According to a DeLauro press release, under the Healthy Families Act workers can earn up to 56 hours (seven days) of paid sick time – earning one hour of paid sick time for every 30 hours worked. Workers can use this time to stay home when they are ill, to care for a sick family member, to obtain preventative or diagnostic treatment, or to seek help if they are victims of domestic violence.
- Small employers with fewer than 15 employees are exempt from the act;
- Employers that already provide this leave will not have to change their current policies at all, as long as their existing leave can be used for the same purposes described in the act; and
- Employers can require workers to provide documentation supporting any request for leave longer than three consecutive days.
The announcement said Senator Edward M. Kennedy (D-Massachusetts) is expected to introduce companion legislation in the Senate later in the week.
Coinciding with Representative DeLauro's introduction of the Healthy Families Act, a new report by the Center for Economic and Policy Research, "Contagion Nation: A Comparison of Paid Sick Day Policies in 22 Countries," was also released. According to a CEPR press release, its study found that the United States is the only country among 22 countries ranked highly in terms of economic and human development that does not guarantee that workers receive paid sick days or paid sick leave.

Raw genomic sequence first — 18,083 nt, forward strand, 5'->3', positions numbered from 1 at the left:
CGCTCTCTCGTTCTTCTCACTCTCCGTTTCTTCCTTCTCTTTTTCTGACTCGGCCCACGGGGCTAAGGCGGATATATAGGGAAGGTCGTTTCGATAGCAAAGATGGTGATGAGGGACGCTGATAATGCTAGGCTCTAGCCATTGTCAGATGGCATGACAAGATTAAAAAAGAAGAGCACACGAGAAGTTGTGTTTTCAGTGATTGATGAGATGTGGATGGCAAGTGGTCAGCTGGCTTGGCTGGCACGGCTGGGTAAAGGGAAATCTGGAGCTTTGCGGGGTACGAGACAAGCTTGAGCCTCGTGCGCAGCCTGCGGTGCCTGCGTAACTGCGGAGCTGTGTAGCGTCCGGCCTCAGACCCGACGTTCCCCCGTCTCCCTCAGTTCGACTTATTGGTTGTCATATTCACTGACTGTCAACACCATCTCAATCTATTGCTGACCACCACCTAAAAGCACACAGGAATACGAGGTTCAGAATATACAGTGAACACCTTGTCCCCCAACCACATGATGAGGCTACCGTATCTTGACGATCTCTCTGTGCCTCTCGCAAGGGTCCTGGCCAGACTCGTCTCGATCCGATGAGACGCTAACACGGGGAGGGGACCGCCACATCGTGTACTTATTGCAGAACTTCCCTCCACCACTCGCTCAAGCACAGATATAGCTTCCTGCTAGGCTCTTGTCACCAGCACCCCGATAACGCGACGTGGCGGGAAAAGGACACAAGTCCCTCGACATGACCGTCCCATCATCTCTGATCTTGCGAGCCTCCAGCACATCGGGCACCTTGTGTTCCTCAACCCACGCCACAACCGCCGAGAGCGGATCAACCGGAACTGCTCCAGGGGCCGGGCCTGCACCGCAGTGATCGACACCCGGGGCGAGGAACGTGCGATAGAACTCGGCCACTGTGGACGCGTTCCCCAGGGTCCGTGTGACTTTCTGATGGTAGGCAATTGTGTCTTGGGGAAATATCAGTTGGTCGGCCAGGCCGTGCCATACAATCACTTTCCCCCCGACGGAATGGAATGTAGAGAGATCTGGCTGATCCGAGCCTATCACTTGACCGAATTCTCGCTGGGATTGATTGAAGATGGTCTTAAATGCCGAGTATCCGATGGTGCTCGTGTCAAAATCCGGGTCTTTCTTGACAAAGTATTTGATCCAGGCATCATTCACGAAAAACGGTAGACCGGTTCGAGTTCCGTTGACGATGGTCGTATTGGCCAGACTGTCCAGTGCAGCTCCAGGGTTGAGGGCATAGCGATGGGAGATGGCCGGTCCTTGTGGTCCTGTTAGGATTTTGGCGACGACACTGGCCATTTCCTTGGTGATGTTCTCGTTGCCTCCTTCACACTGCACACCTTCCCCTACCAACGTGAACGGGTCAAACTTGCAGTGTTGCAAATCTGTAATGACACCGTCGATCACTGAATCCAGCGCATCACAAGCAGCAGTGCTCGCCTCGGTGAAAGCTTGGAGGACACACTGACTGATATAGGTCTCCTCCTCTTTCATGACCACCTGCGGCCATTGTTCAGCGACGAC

To compare the various national policies, the report authors calculated employer- or government- provided financial support available to workers facing a bout of flu requiring that they miss five days of work or a cancer treatment requiring that they miss fifty days of work. The press release said the authors found that the United States is the only country in the study that does not provide paid sick leave for a worker undergoing a fifty-day cancer treatment and that only three countries - the United States, Canada and Japan - have no national policy requiring employers to provide sick days for workers who need to miss five days of work to recover from the flu.
"Paid sick days and paid sick leave are critical to the ability of working Americans when they or their family members are sick and to prevent the spread of influenza and other infectious diseases," the CEPR said.
The report can be downloaded from here .
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